Republicans accuse Democrat McKenzie Cantrell of soliciting caucus contributions while registered as lobbyist; Cantrell calls complaint "desperate"
10/14/2016 02:39 PM
The Republican Party of Kentucky has filed a complaint against Democrat McKenzie Cantrell with the Kentucky Legislative Ethics Commission, accusing her of soliciting fundraising dollars at caucus fundraisers for House Democrats during her time as a registered lobbyist.
In an interview with Pure Politics, Cantrell denied requesting donations at the events and said the complaint shows desperation from the GOP.
State law prohibits lobbyists from donating to or fundraising for legislative campaigns but not from attending fundraisers. Cantrell had been paid as a lobbyist for the Kentucky Equal Justice Center, where she works as an employment law attorney, through Aug. 31, KLEC records show.
RPK spokesman Tres Watson, who filed the complaint Thursday, contends that her appearances at caucus fundraisers “was for the purpose of soliciting contributions to the Caucus and through it members of the General Assembly.” He said she attended a July 29 caucus fundraiser and possibly others.
“As she was prohibited from contributing individually to the Caucus, her attendance at this event was as a candidate to help solicit funds for the Caucus Campaign Committee, which, for a registered lobbyist, is a violation of KRS 6.811 and other statutes,” Watson wrote.
“… In addition to Ms. Cantrell’s violations, it would also be a violation on the part of legislators who invited her to the events and/or requested that she solicit contributions to the caucus committee.”
The ethics commission has opined again and again on political activity allowed between lobbyists and legislators.
In June 2005, KLEC found that lobbyists are also barred from giving to legislative caucuses since those will directly benefit current and prospective lawmakers. The next year, the panel ruled that lobbyists can run for legislative office, and in February 2007, the commission ruled that lobbyists can act as co-sponsors or co-hosts of legislative fundraisers as long as they’re not doing so at the direction of their employer or a lawmaker, in any way controlling money raised or sharing in costs associated with the event.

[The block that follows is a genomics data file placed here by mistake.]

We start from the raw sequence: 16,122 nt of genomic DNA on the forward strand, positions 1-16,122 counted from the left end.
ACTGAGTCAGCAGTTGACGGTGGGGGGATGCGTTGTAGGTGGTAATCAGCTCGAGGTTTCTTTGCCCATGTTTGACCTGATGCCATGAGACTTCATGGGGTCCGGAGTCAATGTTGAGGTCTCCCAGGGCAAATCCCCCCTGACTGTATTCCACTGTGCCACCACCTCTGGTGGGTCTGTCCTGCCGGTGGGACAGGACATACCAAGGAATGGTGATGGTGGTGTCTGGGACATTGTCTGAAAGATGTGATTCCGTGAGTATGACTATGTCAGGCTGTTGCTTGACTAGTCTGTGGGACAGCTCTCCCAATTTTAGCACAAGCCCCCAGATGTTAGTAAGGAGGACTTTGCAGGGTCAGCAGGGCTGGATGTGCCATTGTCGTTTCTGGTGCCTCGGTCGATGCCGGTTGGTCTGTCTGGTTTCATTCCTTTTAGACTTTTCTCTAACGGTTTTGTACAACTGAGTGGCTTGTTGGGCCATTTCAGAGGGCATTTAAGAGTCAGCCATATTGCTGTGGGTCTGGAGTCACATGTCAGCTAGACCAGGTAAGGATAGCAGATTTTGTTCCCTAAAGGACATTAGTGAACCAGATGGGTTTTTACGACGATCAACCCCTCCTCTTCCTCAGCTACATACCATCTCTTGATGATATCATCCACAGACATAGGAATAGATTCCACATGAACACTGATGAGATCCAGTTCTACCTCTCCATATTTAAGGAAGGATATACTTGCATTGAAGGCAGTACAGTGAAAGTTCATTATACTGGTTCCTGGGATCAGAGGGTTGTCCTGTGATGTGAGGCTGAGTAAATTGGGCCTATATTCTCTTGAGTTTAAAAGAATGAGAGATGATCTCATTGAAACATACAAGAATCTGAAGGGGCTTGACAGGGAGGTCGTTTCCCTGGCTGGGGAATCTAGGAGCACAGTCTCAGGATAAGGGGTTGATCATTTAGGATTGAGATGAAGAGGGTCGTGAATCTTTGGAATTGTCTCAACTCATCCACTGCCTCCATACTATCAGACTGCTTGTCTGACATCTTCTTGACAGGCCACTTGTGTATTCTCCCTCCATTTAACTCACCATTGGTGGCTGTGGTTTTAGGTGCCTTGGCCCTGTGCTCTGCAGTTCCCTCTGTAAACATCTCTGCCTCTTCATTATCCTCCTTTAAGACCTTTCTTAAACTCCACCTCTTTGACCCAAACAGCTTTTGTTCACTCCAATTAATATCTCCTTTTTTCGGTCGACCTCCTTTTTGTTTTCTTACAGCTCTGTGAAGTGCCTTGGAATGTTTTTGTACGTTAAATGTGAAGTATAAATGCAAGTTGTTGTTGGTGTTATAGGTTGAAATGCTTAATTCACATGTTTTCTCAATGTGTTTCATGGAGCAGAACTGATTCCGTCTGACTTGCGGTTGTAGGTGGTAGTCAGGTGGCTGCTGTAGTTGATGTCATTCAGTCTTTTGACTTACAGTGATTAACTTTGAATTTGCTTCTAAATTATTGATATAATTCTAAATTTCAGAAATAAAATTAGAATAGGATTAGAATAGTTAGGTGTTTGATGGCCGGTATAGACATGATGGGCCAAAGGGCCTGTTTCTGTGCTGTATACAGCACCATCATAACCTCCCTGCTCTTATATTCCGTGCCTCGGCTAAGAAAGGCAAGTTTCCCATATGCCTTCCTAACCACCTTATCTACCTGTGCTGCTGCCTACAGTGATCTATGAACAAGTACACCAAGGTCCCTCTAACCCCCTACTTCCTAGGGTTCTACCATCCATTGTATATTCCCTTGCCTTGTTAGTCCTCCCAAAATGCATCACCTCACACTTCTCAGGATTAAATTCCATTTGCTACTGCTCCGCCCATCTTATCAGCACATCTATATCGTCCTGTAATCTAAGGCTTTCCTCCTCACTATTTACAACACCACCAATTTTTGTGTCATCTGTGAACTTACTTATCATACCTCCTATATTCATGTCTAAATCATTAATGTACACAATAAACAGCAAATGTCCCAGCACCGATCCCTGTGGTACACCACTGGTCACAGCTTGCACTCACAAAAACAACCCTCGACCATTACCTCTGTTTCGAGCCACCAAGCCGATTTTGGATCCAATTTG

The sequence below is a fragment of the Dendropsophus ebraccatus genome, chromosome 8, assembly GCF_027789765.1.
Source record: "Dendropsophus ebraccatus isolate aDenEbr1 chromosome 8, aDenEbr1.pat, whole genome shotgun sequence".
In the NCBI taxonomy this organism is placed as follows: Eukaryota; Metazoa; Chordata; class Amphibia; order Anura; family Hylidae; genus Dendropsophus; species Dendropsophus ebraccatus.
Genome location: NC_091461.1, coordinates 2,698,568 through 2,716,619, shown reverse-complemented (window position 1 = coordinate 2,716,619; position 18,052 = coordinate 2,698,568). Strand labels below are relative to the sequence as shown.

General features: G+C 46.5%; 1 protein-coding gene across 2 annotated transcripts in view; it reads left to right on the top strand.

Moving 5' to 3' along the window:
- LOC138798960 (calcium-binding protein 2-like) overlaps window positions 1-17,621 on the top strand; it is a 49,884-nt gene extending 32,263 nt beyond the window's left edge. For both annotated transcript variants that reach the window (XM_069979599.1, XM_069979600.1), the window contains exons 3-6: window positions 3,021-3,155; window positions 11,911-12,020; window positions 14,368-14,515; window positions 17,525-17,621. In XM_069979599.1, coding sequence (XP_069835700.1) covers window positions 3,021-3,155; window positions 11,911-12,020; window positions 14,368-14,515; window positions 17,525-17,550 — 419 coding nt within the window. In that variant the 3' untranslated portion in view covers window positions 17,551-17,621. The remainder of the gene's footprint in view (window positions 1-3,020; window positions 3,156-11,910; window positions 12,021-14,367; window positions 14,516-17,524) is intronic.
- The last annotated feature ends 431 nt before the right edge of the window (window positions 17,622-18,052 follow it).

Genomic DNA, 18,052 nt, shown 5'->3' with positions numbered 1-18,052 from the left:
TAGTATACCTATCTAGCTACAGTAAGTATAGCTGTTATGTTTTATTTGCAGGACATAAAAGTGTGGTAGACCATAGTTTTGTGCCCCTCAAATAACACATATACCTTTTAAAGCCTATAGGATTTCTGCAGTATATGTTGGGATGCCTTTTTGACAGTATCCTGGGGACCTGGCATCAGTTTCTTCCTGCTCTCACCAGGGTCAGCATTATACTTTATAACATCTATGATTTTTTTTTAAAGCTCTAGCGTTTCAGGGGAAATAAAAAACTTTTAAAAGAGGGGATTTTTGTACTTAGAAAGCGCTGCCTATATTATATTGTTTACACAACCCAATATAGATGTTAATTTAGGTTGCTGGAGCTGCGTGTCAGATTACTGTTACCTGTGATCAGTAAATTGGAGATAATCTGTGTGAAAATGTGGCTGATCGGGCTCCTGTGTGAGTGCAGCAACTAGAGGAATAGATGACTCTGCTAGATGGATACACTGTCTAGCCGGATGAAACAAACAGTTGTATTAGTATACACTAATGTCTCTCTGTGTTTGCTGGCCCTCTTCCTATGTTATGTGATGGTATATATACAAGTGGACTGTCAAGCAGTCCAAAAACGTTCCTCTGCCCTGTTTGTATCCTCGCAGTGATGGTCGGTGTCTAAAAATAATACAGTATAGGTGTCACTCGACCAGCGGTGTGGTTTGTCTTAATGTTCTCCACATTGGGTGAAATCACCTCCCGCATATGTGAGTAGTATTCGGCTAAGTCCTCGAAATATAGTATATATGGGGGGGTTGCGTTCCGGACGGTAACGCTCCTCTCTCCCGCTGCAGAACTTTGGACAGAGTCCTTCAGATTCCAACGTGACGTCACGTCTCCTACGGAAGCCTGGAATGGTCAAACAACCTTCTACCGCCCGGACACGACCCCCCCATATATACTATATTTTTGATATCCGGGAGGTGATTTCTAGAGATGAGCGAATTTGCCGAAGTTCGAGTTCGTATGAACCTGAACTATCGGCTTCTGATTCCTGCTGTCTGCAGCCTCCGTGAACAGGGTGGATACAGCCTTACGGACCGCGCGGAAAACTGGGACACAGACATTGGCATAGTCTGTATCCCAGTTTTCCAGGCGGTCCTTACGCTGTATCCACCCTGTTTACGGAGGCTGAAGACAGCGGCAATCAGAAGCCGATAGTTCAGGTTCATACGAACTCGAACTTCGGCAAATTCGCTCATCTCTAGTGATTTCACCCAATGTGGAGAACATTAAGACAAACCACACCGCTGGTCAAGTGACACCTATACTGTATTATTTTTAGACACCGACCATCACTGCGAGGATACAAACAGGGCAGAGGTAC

Cantrell defended her attendance at caucus fundraisers, saying she sought advice from KLEC as she launched her campaign.
She said she never solicited funds at the caucus events, and based on her conversation with KLEC Executive Director John Schaaf notifying her of the complaint Friday, Cantrell said she didn’t “see how these allegations are going to pan out for” Republicans. She terminated her registration as a lobbyist after filing her latest report with KLEC through Aug. 31, she said.
Cantrell called the complaint “pretty desperate” as her race against Rep. Denny Butler, R-Louisville, nears the Nov. 8 finish line.
“Republicans think they’re in big trouble in this seat and that I’ve made a lot of gains in this election as a first-time candidate, and they’re throwing everything against the wall and seeing what’s sticking,” Cantrell said in a phone interview with Pure Politics Friday.
That was a point echoed by Daniel Lowry, spokesman for the Kentucky Democratic Party. The ethics commission’s opinion regarding lobbyist co-sponsorship of legislative fundraisers “blows the Republican Party’s complaint out of the water.”
“It’s easy to see that they’re grasping at straws here because they know that McKenzie Cantrell is the top candidate for the 38th district, and she’ll probably win,” Lowry told Pure Politics.
But Watson says his complaint outlines “a clear violation of the law.”
“By filing for office while still being a registered lobbyist, Ms. Cantrell has sailed into uncharted legal waters,” he said in a statement. “While a lobbyist certainly has the right to run for office, the law is also clear that lobbyists cannot help Caucus Campaign Committees.”
The complaint can be downloaded here: RPK Cantrell complaint.pdf
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